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Letters to the Editor

Enlightening readers
Numerous inaccuracies in the article "Minds Without Bodies" in your Oct. 2 issue have led us at the AHAM Meditation Retreat Center in Asheboro, N.C., to believe we did not fully or effectively communicate with your reporter who visited the center and wrote the article. Therefore, we appreciate this opportunity to correct these inaccuracies and bring some clarity to the misinformation presented in the article.

First of all some basic facts:

The AHAM Mediation Retreat Center is chartered in the State of North Carolina as a nonprofit spiritual education organization. It was founded 24 years ago in Greensboro, N.C., by the Texas-born enlightened teacher, Ramana, and his first sincere student, Elizabeth MacDonald. Since then, AHAM has taught some 5,000 participants from all walks of life how to meditate in a uniquely "western" way, with eyes open as well as closed, while living their lives more effectively and happily.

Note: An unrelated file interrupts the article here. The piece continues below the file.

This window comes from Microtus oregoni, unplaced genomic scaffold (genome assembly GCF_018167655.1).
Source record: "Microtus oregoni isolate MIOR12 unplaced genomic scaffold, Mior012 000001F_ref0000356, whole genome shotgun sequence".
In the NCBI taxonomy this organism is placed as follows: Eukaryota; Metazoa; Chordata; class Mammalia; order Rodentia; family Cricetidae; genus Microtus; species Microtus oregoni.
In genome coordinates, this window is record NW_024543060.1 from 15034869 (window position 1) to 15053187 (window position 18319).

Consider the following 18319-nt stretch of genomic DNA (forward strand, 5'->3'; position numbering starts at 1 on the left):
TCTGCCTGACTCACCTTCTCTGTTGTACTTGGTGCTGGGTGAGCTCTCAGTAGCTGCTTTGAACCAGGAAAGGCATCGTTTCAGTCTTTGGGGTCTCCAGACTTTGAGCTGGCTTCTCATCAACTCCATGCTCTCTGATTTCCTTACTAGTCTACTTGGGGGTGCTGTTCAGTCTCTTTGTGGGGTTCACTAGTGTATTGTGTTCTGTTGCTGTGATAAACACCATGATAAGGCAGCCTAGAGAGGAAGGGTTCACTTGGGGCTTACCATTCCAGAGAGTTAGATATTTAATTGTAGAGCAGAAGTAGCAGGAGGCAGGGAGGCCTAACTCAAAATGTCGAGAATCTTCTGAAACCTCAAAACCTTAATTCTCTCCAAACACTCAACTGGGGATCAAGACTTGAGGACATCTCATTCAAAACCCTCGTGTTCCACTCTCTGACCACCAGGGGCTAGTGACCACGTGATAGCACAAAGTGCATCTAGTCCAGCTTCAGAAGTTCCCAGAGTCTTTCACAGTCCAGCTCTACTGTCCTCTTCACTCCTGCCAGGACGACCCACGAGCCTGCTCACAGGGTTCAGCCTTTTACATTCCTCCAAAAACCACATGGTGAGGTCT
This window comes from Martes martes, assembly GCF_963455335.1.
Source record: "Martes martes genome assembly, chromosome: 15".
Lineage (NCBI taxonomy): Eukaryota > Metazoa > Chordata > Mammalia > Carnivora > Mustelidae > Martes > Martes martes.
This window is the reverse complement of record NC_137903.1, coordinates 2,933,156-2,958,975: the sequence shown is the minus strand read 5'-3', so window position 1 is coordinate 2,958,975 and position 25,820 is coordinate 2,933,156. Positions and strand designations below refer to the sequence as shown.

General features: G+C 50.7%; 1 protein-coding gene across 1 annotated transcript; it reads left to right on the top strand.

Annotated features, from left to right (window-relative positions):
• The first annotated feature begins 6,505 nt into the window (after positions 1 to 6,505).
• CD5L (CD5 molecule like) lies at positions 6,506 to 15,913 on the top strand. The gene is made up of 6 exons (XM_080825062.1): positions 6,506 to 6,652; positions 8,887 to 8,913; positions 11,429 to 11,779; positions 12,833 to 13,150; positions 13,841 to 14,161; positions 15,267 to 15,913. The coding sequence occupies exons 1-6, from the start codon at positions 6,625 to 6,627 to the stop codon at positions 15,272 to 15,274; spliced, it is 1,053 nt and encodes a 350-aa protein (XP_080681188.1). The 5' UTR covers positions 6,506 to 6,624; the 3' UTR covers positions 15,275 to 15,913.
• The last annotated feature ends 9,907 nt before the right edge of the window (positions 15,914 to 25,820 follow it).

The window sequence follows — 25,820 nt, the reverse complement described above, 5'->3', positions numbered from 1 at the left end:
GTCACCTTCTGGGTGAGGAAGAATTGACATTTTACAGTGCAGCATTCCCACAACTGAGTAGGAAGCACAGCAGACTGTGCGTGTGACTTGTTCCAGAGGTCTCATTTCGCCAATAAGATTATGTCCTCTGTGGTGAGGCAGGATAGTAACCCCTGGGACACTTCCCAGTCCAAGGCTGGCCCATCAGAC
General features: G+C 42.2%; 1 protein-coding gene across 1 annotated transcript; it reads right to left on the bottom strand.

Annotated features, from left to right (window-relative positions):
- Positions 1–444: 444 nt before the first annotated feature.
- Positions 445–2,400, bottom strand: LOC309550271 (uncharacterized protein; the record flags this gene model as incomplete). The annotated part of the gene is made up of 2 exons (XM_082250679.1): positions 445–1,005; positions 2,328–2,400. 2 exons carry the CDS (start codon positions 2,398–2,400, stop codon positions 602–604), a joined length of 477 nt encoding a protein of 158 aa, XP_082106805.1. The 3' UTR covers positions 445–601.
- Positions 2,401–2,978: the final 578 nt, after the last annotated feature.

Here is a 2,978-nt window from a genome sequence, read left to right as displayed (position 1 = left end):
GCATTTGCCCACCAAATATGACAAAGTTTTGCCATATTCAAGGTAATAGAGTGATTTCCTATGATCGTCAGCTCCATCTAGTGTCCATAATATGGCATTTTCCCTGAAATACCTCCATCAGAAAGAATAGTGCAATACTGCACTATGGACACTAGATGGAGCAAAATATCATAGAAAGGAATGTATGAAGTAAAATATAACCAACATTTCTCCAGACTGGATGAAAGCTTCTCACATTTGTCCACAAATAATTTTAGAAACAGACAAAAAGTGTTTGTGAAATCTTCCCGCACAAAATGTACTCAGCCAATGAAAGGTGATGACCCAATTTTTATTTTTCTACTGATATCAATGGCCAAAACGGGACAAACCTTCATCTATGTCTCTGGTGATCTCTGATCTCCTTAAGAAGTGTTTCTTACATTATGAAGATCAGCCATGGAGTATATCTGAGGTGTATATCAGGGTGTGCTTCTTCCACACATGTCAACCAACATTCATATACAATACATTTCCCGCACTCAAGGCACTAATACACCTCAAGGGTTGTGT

The Sanskrit term "aham" refers to one's sense of being conscious, alive, existing, and having the feeling "I" or "I AM," as one's core experience, natural state, or "Heart." Hence, AHAM, which is also an acronym for the Association of Happiness For All Mankind, instructs individuals in how to access this "Heart-core" and direct one's life from it, no matter how busy the lifestyle. We teach that true meditation is connecting with one's true self and abiding therein, free of the limitations of unwanted negative thoughts and habits of the conditioned body and mind, free from being adversely affected by people, places and things.